Issues around police corruption came to the fore last year amid the phone hacking scandal, which sparked concerns about relationships between the police and the media. Corrupt officers had allegedly been receiving illegal payments from journalists in return for handing over sensitive information, in some cases about well known public figures and celebrities. Following these revelations, in July last year, home secretary Theresa May ordered the Independent Police Complaints Commission (IPCC) to produce a report on the scale of police corruption. The report, published last month, revealed there had been 8,542 allegations about police corruption made between 2008 and 2011. Of those, 837 were referred to the IPCC. The majority of the cases referred to the IPCC – 33.1 per cent – were for perverting the course of justice; 30.2 per cent for theft or fraud; 14.6 per cent for abuse of authority; 13.3 per cent for unauthorised disclosure; and 8.8 per cent for perverting the course of justice. Only 14 officers were dismissed from the police or required to resign after internal disciplinary proceedings. A further 18 officers were charged and prosecuted following IPCC investigations; 13 were found guilty.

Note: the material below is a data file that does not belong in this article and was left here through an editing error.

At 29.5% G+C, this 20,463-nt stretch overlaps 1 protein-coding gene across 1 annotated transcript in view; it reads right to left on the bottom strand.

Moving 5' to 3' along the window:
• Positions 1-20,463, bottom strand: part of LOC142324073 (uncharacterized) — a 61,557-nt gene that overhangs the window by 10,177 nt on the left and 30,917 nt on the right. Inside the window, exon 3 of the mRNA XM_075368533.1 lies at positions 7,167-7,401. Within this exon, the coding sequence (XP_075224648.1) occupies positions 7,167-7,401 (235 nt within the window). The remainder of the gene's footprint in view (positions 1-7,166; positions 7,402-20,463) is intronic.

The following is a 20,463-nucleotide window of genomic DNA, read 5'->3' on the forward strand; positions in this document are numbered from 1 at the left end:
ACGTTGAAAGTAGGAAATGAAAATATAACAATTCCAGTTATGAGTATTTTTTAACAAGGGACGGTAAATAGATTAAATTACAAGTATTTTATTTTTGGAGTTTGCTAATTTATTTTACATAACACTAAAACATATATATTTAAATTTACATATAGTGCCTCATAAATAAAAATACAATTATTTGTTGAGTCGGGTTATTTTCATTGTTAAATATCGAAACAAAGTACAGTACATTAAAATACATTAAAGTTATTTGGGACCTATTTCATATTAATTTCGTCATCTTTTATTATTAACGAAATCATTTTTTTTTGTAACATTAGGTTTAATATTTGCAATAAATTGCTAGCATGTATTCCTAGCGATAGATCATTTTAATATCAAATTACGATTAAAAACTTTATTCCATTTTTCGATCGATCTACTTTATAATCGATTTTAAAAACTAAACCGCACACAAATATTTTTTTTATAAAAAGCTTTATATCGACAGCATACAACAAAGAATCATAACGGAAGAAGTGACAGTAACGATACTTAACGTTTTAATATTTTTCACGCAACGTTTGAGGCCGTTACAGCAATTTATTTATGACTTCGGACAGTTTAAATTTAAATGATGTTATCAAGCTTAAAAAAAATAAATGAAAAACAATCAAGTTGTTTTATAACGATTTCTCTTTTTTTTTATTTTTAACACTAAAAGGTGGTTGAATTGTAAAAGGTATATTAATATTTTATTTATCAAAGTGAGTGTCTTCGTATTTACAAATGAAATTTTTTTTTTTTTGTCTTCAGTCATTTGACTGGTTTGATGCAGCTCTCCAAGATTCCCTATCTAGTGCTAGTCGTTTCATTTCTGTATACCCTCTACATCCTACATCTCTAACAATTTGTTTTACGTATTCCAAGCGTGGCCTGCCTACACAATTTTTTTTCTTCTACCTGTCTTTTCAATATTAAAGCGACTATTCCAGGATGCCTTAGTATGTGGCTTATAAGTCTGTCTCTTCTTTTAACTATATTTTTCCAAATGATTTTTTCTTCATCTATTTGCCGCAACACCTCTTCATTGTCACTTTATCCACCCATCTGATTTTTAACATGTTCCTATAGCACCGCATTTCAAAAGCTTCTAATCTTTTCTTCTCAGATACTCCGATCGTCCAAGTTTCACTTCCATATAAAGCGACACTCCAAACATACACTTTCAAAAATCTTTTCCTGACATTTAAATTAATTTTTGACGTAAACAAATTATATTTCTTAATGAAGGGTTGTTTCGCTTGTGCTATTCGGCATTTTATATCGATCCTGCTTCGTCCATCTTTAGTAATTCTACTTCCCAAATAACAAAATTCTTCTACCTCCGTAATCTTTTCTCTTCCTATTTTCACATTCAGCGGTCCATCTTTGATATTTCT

In response to the IPCC’s report into police corruption, the Association of Chief Police Officers (ACPO) said: “This report again recognises that corruption is neither endemic nor widespread in the police service. However, the actions of a few corrupt officers can corrode the great work of so many working hard daily to protect the public.” In response to claims about increased racism in police forces, ACPO said: “Police officers have thousands of interactions with members of the public each day and most end well. Since the Stephen Lawrence Inquiry report, both the satisfaction with the police among black and minority ethnic communities, and their willingness to come forward and complain when things go wrong has risen.”
This article first appeared in issue no.930 of The Big Issue in the North.